But that isn’t the point of Junger’s book, just a point he made in it. The point of Tribe, as I saw it, was that modern life is lonely and depressing. We don’t have enough to do, with all these modern conveniences, and we are isolated from our neighbors like no other time in history. He’s right on both those points. Junger believes that the answer lies, perhaps, in a coming together. We need to realize how much we need each other, like the Native American tribes of old. Like soldiers at war.
Early in the book, while recounting his youth, Junger recalls how “the sheer predictability of life in an American suburb left me hoping – somewhat irresponsibly – for a hurricane or a tornado or something that would require all of us to band together to survive.” Shortly thereafter he laments that “Modern society has perfected the art of making people not feel necessary.”
I found myself agreeing with a lot of what Junger said. I found myself disagreeing with a lot of it, too. If the definition of a good book is that it teaches us something, provides us some affirmations, challenges our convictions, and makes us think of cold realities and viable alternatives, then Tribe is a good book.
If the definition of a good book, however, is that we get a solid three pages for every dime we spend, well it falls short of that. 😉
I enjoyed the read, enjoyed the book. Thank you, Dylan Andersen, for pointing me to it.
I don’t agree with Junger’s conclusions, however, anymore than I agreed with Daniel Quinn in Beyond Civilization when he made much the same point, about neotribalism. The answer to a better society isn’t to find a way to go back to some sort of modern version of tribal life. I almost never think the answer is to go backwards. Rather, I say we need to acknowledge and understand all of this and adapt to our new and coming environs.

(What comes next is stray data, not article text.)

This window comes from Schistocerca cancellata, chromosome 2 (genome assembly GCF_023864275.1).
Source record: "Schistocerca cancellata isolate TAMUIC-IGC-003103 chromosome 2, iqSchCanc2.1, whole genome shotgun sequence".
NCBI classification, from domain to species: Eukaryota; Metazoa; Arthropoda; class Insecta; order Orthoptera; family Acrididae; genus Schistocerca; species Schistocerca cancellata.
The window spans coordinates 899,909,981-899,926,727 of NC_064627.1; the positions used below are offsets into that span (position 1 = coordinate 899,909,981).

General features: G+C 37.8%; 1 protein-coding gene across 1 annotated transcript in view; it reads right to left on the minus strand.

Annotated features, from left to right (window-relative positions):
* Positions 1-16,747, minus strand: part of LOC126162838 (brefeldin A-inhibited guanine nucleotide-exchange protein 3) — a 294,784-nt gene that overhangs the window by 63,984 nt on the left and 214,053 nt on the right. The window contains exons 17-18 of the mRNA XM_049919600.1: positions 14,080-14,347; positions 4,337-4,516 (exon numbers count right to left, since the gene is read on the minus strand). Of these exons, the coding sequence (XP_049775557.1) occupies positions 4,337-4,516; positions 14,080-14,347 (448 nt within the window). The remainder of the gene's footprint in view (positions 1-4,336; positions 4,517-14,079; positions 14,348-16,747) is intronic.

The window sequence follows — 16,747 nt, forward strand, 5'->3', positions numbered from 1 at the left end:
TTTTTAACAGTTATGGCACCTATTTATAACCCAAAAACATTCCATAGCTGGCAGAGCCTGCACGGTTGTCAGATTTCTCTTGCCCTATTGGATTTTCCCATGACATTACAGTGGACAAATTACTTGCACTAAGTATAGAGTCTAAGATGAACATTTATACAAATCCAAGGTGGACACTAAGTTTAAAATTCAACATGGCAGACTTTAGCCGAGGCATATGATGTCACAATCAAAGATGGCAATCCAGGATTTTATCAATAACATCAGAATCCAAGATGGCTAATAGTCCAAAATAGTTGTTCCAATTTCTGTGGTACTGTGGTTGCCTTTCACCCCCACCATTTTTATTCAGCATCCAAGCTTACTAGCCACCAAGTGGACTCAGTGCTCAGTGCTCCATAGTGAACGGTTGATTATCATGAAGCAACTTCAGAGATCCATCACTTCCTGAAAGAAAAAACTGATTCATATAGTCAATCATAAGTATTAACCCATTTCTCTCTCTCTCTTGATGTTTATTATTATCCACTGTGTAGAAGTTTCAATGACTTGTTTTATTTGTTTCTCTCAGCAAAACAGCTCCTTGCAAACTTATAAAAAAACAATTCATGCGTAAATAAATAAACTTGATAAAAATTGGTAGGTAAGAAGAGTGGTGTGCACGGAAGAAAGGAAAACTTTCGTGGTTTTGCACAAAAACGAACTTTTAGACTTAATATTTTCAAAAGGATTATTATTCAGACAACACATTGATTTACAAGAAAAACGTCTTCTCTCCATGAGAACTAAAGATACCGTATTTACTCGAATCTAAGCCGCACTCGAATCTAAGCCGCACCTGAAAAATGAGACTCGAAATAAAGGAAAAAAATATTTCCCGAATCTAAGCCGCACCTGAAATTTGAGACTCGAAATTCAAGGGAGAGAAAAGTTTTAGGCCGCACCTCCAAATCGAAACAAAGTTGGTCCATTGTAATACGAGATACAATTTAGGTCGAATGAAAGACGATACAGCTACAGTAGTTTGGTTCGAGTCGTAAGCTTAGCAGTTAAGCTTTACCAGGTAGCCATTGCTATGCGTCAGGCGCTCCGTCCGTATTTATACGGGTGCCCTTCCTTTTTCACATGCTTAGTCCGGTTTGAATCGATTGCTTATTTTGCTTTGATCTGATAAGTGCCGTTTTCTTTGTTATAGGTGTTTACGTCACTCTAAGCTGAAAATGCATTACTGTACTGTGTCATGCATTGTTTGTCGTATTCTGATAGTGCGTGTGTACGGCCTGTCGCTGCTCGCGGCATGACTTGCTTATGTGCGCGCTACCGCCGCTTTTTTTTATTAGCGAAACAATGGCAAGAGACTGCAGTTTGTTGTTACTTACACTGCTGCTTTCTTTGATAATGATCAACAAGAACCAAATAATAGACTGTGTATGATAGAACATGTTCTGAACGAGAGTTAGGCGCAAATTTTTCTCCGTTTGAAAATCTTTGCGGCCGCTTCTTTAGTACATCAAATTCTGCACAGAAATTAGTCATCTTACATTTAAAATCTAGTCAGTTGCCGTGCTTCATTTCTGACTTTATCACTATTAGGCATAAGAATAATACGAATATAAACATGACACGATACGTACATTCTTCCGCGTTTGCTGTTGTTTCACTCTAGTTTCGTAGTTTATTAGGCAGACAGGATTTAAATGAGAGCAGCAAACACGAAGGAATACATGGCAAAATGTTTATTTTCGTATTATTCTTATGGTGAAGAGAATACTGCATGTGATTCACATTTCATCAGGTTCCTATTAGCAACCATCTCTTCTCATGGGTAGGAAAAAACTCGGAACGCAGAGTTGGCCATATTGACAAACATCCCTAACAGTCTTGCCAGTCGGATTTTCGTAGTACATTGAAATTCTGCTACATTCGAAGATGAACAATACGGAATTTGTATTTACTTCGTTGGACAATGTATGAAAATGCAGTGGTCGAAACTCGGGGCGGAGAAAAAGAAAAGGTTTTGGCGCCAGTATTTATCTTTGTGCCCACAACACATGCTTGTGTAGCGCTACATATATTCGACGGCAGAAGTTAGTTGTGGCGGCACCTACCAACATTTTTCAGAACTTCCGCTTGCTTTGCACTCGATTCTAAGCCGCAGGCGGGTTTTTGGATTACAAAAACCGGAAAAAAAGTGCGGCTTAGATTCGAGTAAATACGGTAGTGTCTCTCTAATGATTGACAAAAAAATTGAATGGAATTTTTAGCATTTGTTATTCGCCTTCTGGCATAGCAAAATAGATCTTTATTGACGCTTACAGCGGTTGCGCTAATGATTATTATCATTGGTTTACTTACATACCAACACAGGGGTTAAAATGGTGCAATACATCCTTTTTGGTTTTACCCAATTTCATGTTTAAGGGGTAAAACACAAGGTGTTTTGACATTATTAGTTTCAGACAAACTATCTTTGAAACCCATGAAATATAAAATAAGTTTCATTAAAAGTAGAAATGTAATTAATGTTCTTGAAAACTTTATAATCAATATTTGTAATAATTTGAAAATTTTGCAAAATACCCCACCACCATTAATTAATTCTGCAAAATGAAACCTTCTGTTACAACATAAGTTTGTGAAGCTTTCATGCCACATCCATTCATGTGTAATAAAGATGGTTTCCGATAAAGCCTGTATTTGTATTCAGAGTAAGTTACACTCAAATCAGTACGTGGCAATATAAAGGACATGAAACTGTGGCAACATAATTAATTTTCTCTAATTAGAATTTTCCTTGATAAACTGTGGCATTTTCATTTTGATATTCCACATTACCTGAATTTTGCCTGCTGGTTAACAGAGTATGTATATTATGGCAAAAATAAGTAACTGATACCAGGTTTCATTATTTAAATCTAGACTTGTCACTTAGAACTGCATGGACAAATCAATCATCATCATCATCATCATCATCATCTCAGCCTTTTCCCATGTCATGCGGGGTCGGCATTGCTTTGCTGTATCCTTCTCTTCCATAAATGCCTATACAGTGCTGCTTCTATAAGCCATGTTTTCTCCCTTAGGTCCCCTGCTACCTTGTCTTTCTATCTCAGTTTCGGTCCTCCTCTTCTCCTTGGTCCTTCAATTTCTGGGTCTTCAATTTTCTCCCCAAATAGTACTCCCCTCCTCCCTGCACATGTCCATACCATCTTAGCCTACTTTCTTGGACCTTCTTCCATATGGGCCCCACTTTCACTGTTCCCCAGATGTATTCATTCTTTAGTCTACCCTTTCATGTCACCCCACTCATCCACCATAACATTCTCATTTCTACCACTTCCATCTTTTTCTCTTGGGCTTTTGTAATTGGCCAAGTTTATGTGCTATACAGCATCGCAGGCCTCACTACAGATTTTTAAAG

The pace of advancement will continue to accelerate, and we will find ourselves, shortly, in a world that requires even less of us. The idea of jobs themselves will someday disappear. With any luck, they will take religion and borders and xenophobic hysteria with them. The future probably does not need us to depend on one another as much as we do now, and certainly not as much as we once did “back then.” At least not in the ways we currently understand.
We will not need, we should not need, to band together in tribes to face the world. Tribalism hints at division. I prefer my circle ever-growing.
The recognition of the trials of soldiers, upon returning home, is laudable. Junger deserves praise for his efforts in trying to get us to understand their plight. His desire to treat them no differently when they return, not to place them upon a pedestal or treat them with disdain, is interesting. Do we segregate people with deference as surely as with disregard?
But if community is our ultimate goal, I say that tribalism is the wrong notion to propagate it. In fact, it just might be the antithesis. Let me know what you think about that. Am I stuck in the semantics, or does the phrasing matter as much as the content? Am I missing Junger’s point?
Like Junger, sometimes I think it will take a disaster to bring us all together. Sometimes I hope for a common enemy. I think the next stage of humanity is to evolve beyond that need, to realize in times of peace we can be as united as in times of war. Perhaps that’s wishful thinking.
Either way, you owe me about 40 cents. 😎